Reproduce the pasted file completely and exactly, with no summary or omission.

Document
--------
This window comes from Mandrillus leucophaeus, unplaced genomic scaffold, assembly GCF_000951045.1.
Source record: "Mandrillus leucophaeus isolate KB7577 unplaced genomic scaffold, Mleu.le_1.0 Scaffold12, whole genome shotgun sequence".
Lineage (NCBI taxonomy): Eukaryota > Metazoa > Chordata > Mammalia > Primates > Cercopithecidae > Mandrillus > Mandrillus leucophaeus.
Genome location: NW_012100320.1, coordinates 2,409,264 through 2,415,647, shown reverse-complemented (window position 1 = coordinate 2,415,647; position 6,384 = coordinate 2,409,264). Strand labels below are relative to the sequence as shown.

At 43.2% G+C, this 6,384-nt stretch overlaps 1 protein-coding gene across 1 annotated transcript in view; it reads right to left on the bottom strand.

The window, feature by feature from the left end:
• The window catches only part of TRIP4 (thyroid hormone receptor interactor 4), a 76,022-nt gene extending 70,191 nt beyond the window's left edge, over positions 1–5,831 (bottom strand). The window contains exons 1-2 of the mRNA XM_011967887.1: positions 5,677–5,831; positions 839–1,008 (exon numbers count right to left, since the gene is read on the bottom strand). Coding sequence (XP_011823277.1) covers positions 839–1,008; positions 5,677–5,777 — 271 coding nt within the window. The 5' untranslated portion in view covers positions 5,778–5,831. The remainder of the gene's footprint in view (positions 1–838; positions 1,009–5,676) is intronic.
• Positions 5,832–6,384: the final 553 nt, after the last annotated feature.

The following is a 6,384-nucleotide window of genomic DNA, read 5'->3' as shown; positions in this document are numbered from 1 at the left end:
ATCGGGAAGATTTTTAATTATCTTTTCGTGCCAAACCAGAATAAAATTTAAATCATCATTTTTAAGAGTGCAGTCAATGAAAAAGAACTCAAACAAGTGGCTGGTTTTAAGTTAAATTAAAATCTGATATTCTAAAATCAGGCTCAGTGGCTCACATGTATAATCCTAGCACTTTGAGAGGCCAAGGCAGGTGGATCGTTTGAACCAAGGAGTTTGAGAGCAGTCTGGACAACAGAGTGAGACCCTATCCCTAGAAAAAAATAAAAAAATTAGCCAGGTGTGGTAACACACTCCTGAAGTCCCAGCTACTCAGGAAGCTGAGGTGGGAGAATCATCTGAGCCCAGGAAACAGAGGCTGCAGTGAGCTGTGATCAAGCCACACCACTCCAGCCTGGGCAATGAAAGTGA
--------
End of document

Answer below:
This window comes from Mandrillus leucophaeus, unplaced genomic scaffold, assembly GCF_000951045.1.
Source record: "Mandrillus leucophaeus isolate KB7577 unplaced genomic scaffold, Mleu.le_1.0 Scaffold12, whole genome shotgun sequence".
Lineage (NCBI taxonomy): Eukaryota > Metazoa > Chordata > Mammalia > Primates > Cercopithecidae > Mandrillus > Mandrillus leucophaeus.
Genome location: NW_012100320.1, coordinates 2,409,264 through 2,415,647, shown reverse-complemented (window position 1 = coordinate 2,415,647; position 6,384 = coordinate 2,409,264). Strand labels below are relative to the sequence as shown.

At 43.2% G+C, this 6,384-nt stretch overlaps 1 protein-coding gene across 1 annotated transcript in view; it reads right to left on the bottom strand.

The window, feature by feature from the left end:
• The window catches only part of TRIP4 (thyroid hormone receptor interactor 4), a 76,022-nt gene extending 70,191 nt beyond the window's left edge, over positions 1–5,831 (bottom strand). The window contains exons 1-2 of the mRNA XM_011967887.1: positions 5,677–5,831; positions 839–1,008 (exon numbers count right to left, since the gene is read on the bottom strand). Coding sequence (XP_011823277.1) covers positions 839–1,008; positions 5,677–5,777 — 271 coding nt within the window. The 5' untranslated portion in view covers positions 5,778–5,831. The remainder of the gene's footprint in view (positions 1–838; positions 1,009–5,676) is intronic.
• Positions 5,832–6,384: the final 553 nt, after the last annotated feature.

The following is a 6,384-nucleotide window of genomic DNA, read 5'->3' as shown; positions in this document are numbered from 1 at the left end:
ATCGGGAAGATTTTTAATTATCTTTTCGTGCCAAACCAGAATAAAATTTAAATCATCATTTTTAAGAGTGCAGTCAATGAAAAAGAACTCAAACAAGTGGCTGGTTTTAAGTTAAATTAAAATCTGATATTCTAAAATCAGGCTCAGTGGCTCACATGTATAATCCTAGCACTTTGAGAGGCCAAGGCAGGTGGATCGTTTGAACCAAGGAGTTTGAGAGCAGTCTGGACAACAGAGTGAGACCCTATCCCTAGAAAAAAATAAAAAAATTAGCCAGGTGTGGTAACACACTCCTGAAGTCCCAGCTACTCAGGAAGCTGAGGTGGGAGAATCATCTGAGCCCAGGAAACAGAGGCTGCAGTGAGCTGTGATCAAGCCACACCACTCCAGCCTGGGCAATGAAAGTGA